Harriet Tubman in her Scout Garb

Scenes in the Life of Harriet Tubman – Part 8

Of the very many interesting stories told me by Harriet, I cannot refrain from telling to my readers that of Joe, who accompanied her upon her seventh or eighth journey from Maryland to Canada.

Joe was a noble specimen of a negro, and was hired out by his master to a man for whom he worked faithfully for six years, saving him the expense of an overseer, and taking all trouble off his hands. At length this man found him so absolutely necessary to him, that he determined to buy him at any cost. His master held him proportionably high. However, by paying a thousand dollars down for him, and promising to pay another thousand in a certain time, Joe passed into the hands of his new master.

As may be imagined, Joe was somewhat surprised when the first order issued from his master’s lips, was, “Now, Joe, strip and take a whipping!” Joe’s experience of whippings, as he had seen them inflicted upon others, was not such as to cause him particularly to desire to go through the same operation on his own account; and he, naturally enough, demurred, and at first thought of resisting. But he called to mind a scene which he had witnessed a few days before, in the field, the particulars of which are too horrible and too harassing to the feelings to be given to my readers, and he thought it best to submit; but first he tried remonstrance.

Mas’r,” said he, “habn’t I always been faithful to you? Habn’t I worked through sun an’ rain, early in de mornin’, and late at night; habn’t I saved you an oberseer by doin’ his work; hab you anyting to complain of agin me?”

No, Joe; “I’ve no complaint to make of you; you’re a good nigger, and you’ve always worked well; but the first lesson my niggers have to learn is that I am master, and that they are not to resist or refuse to obey anything I tell ’em to do. So the first thing they’ve got to do, is to be whipped; if they resist, they get it all the harder; and so I’ll go on, till I kill ’em, but they’ve got to give up at last, and learn that I’m master.”

Joe thought it best to submit. He stripped off his upper clothing, and took his whipping without a word; but as he drew his clothes up over his torn and bleeding back, he said, “Dis is de last!” That night he took a boat and went a long distance to the cabin of Harriet’s father, and said, “Next time Moses comes, let me know.

It was only a week or two after that, that the mysterious woman whom no one could lay their finger on appeared, and men, women, and children began to disappear from the plantations. One fine morning Joe was missing, and his brother William, from another plantation; Peter and Eliza, too, were gone; and these made part of Harriet’s next party, who began their pilgrimage from Maryland to Canada, or as they expressed it, from “Egypt to de land of Canaan.”

Their adventures were enough to fill a volume; they were pursued; they were hidden in “potato holes,” while their pursuers passed within a few feet of them; they were passed along by friends in various disguises; they scattered and separated, to be led by guides by a roundabout way, to a meeting-place again.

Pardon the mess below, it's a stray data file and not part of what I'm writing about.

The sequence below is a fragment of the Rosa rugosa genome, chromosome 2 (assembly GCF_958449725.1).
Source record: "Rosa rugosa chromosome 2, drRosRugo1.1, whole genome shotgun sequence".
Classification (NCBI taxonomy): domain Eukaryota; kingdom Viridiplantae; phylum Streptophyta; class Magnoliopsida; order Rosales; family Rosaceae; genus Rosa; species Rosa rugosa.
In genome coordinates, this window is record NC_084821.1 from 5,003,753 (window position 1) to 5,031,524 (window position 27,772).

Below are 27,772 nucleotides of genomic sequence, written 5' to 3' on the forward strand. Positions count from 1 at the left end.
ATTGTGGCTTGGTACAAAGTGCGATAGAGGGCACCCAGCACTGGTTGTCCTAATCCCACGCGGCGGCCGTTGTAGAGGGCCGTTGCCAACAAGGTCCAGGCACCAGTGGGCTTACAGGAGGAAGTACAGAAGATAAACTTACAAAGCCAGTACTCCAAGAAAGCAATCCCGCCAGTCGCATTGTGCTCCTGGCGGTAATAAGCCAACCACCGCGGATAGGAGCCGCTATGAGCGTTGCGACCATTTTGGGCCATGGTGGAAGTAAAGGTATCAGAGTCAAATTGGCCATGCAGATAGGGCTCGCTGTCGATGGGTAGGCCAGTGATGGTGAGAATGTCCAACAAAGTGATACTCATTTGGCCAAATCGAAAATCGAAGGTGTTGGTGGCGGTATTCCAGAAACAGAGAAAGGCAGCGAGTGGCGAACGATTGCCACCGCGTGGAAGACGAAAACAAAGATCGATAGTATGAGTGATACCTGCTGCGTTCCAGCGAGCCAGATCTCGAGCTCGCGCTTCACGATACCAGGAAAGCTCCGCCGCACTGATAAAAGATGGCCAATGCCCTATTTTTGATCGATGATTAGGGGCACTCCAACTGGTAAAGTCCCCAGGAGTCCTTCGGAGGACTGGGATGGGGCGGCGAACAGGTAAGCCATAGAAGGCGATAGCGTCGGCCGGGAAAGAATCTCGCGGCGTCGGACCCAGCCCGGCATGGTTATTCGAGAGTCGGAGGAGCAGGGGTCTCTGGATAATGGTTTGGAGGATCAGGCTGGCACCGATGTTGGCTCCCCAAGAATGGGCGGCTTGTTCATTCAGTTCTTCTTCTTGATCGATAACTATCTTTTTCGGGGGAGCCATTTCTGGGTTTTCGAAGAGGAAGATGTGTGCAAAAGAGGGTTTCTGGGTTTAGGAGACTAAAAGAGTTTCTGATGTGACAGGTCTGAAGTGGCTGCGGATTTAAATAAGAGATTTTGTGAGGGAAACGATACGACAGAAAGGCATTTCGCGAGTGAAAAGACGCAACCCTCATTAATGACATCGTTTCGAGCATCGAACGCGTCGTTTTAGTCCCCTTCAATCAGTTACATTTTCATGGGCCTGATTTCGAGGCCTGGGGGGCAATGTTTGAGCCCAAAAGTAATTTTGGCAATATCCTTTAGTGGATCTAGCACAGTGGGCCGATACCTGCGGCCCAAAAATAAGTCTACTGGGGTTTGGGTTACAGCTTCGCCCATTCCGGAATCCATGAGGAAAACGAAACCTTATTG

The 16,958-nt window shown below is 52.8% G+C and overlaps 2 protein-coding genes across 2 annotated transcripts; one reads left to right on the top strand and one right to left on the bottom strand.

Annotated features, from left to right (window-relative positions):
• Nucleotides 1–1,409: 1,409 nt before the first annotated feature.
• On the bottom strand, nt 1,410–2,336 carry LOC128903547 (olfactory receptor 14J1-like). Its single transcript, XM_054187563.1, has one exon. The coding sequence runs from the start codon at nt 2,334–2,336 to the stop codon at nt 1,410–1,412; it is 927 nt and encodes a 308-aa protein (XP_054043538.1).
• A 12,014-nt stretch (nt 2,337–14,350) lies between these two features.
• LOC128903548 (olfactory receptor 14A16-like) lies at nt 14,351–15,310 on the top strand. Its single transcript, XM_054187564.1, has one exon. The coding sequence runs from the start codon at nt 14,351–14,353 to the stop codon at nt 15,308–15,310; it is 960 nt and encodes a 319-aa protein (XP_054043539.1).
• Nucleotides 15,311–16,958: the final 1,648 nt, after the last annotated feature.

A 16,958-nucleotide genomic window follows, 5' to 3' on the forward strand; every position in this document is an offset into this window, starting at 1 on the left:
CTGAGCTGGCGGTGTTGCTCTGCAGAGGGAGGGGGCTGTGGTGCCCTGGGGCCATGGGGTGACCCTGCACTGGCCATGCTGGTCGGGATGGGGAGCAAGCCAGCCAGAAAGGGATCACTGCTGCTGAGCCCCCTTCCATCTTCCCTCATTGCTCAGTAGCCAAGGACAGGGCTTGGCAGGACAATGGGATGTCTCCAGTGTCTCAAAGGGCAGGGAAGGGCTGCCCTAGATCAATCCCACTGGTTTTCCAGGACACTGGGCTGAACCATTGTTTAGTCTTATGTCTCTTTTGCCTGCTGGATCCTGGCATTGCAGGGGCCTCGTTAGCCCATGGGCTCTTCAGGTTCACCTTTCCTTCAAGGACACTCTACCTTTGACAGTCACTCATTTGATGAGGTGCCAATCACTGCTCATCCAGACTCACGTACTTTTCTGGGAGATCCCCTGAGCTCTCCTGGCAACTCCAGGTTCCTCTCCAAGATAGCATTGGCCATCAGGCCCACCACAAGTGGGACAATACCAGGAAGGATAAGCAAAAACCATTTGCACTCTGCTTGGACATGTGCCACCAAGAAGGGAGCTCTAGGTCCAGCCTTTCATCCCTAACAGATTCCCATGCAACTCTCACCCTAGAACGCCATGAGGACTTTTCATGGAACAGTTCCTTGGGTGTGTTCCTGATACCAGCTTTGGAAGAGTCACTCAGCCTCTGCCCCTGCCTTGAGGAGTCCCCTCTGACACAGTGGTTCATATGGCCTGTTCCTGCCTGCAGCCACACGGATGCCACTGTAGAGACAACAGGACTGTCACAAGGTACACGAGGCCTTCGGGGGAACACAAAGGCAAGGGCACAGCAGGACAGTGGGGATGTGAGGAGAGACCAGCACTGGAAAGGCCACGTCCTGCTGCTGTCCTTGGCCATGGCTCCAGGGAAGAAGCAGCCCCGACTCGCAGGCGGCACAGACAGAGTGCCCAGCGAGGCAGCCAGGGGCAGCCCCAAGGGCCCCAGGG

They were taken in by Sam Green, the man who was afterwards sent to State Prison for ten years for having a copy of “Uncle Tom’s Cabin” in his house; and so, hunted and hiding and wandering, they came at last to the long bridge at the entrance of the city of Wilmington, Delaware. The rewards posted up everywhere had been at first five hundred dollars for Joe, if taken within the limits of the United States; then a thousand, and then fifteen hundred dollars, “au’ all expenses clar an’ clean, for his body in Easton Jail.” Eight hundred for William, and four hundred for Peter, and twelve thousand for the woman who enticed them away.

The long Wilmington Bridge was guarded by police officers, and the advertisements were everywhere. The party were scattered, and taken to the houses of different colored friends, and word was sent secretly to Thomas Garrett, of Wilmington, of their condition, and the necessity of their being taken across the bridge.

Thomas Garrett is a Quaker, and a man of a wonderfully large and generous heart, through whose hands, Harriet tells me, two thousand self-emancipated slaves passed on their way to freedom. He was always ready, heart and hand and means, in aiding these poor fugitives, and rendered most efficient help to Harriet on many of her journeys back and forth.

A letter received a few days since by the writer, from this noble-hearted philanthropist, will be given presently.

Previously: Some Scenes in the Life of Harriet Tubman — Part 4
Next: Some Scenes in the Life of Harriet Tubman — Part 6

This is part of a multi-part series published to celebrate Black History Month in 2012. The list of published posts can be found at Book Directory: Scenes In The Life Of Harriet Tubman. Use the Stay In Touch box below to recieve e-mail notifications about new posts.

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